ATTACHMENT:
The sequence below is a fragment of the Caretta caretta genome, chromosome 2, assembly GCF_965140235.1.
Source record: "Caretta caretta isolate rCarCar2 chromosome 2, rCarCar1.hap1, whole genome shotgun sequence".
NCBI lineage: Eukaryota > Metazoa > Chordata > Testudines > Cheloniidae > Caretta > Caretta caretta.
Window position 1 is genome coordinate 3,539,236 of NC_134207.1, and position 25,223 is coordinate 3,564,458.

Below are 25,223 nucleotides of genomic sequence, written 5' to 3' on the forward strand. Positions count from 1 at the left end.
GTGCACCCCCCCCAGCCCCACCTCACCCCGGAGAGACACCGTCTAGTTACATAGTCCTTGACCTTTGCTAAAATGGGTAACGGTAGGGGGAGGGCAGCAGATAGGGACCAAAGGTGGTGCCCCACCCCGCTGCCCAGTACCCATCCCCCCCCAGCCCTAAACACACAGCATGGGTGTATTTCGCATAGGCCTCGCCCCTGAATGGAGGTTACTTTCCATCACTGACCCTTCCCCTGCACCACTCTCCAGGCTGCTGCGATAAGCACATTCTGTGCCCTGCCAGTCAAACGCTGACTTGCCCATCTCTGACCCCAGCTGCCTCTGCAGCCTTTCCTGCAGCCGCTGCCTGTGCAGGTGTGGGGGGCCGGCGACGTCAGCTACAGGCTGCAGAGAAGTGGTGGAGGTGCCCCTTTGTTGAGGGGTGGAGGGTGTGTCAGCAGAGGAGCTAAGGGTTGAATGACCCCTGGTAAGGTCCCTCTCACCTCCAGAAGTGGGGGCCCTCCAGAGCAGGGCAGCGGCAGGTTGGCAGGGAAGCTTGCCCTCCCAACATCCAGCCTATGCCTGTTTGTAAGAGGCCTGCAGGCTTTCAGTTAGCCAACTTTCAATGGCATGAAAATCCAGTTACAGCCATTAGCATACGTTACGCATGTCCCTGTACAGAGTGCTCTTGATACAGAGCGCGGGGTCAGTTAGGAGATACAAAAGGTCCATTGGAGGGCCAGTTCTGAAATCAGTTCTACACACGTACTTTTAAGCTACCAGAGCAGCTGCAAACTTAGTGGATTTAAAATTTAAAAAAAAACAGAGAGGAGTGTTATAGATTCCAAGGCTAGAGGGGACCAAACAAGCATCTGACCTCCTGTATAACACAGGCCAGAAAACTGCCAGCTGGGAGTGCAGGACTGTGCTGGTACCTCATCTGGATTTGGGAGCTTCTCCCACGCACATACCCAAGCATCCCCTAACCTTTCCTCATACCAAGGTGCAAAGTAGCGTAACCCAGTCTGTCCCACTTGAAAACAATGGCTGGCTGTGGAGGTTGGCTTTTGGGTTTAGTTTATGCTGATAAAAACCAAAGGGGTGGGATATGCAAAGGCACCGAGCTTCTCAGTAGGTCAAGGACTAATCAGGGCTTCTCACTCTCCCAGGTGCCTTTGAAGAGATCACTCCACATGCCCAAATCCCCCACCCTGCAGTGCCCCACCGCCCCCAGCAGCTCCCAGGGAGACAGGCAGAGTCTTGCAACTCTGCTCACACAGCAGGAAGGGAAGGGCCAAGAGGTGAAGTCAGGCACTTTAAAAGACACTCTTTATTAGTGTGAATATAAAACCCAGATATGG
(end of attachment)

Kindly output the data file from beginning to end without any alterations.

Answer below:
The sequence below is a fragment of the Caretta caretta genome, chromosome 2, assembly GCF_965140235.1.
Source record: "Caretta caretta isolate rCarCar2 chromosome 2, rCarCar1.hap1, whole genome shotgun sequence".
NCBI lineage: Eukaryota > Metazoa > Chordata > Testudines > Cheloniidae > Caretta > Caretta caretta.
Window position 1 is genome coordinate 3,539,236 of NC_134207.1, and position 25,223 is coordinate 3,564,458.

Below are 25,223 nucleotides of genomic sequence, written 5' to 3' on the forward strand. Positions count from 1 at the left end.
GTGCACCCCCCCCAGCCCCACCTCACCCCGGAGAGACACCGTCTAGTTACATAGTCCTTGACCTTTGCTAAAATGGGTAACGGTAGGGGGAGGGCAGCAGATAGGGACCAAAGGTGGTGCCCCACCCCGCTGCCCAGTACCCATCCCCCCCCAGCCCTAAACACACAGCATGGGTGTATTTCGCATAGGCCTCGCCCCTGAATGGAGGTTACTTTCCATCACTGACCCTTCCCCTGCACCACTCTCCAGGCTGCTGCGATAAGCACATTCTGTGCCCTGCCAGTCAAACGCTGACTTGCCCATCTCTGACCCCAGCTGCCTCTGCAGCCTTTCCTGCAGCCGCTGCCTGTGCAGGTGTGGGGGGCCGGCGACGTCAGCTACAGGCTGCAGAGAAGTGGTGGAGGTGCCCCTTTGTTGAGGGGTGGAGGGTGTGTCAGCAGAGGAGCTAAGGGTTGAATGACCCCTGGTAAGGTCCCTCTCACCTCCAGAAGTGGGGGCCCTCCAGAGCAGGGCAGCGGCAGGTTGGCAGGGAAGCTTGCCCTCCCAACATCCAGCCTATGCCTGTTTGTAAGAGGCCTGCAGGCTTTCAGTTAGCCAACTTTCAATGGCATGAAAATCCAGTTACAGCCATTAGCATACGTTACGCATGTCCCTGTACAGAGTGCTCTTGATACAGAGCGCGGGGTCAGTTAGGAGATACAAAAGGTCCATTGGAGGGCCAGTTCTGAAATCAGTTCTACACACGTACTTTTAAGCTACCAGAGCAGCTGCAAACTTAGTGGATTTAAAATTTAAAAAAAAACAGAGAGGAGTGTTATAGATTCCAAGGCTAGAGGGGACCAAACAAGCATCTGACCTCCTGTATAACACAGGCCAGAAAACTGCCAGCTGGGAGTGCAGGACTGTGCTGGTACCTCATCTGGATTTGGGAGCTTCTCCCACGCACATACCCAAGCATCCCCTAACCTTTCCTCATACCAAGGTGCAAAGTAGCGTAACCCAGTCTGTCCCACTTGAAAACAATGGCTGGCTGTGGAGGTTGGCTTTTGGGTTTAGTTTATGCTGATAAAAACCAAAGGGGTGGGATATGCAAAGGCACCGAGCTTCTCAGTAGGTCAAGGACTAATCAGGGCTTCTCACTCTCCCAGGTGCCTTTGAAGAGATCACTCCACATGCCCAAATCCCCCACCCTGCAGTGCCCCACCGCCCCCAGCAGCTCCCAGGGAGACAGGCAGAGTCTTGCAACTCTGCTCACACAGCAGGAAGGGAAGGGCCAAGAGGTGAAGTCAGGCACTTTAAAAGACACTCTTTATTAGTGTGAATATAAAACCCAGATATGG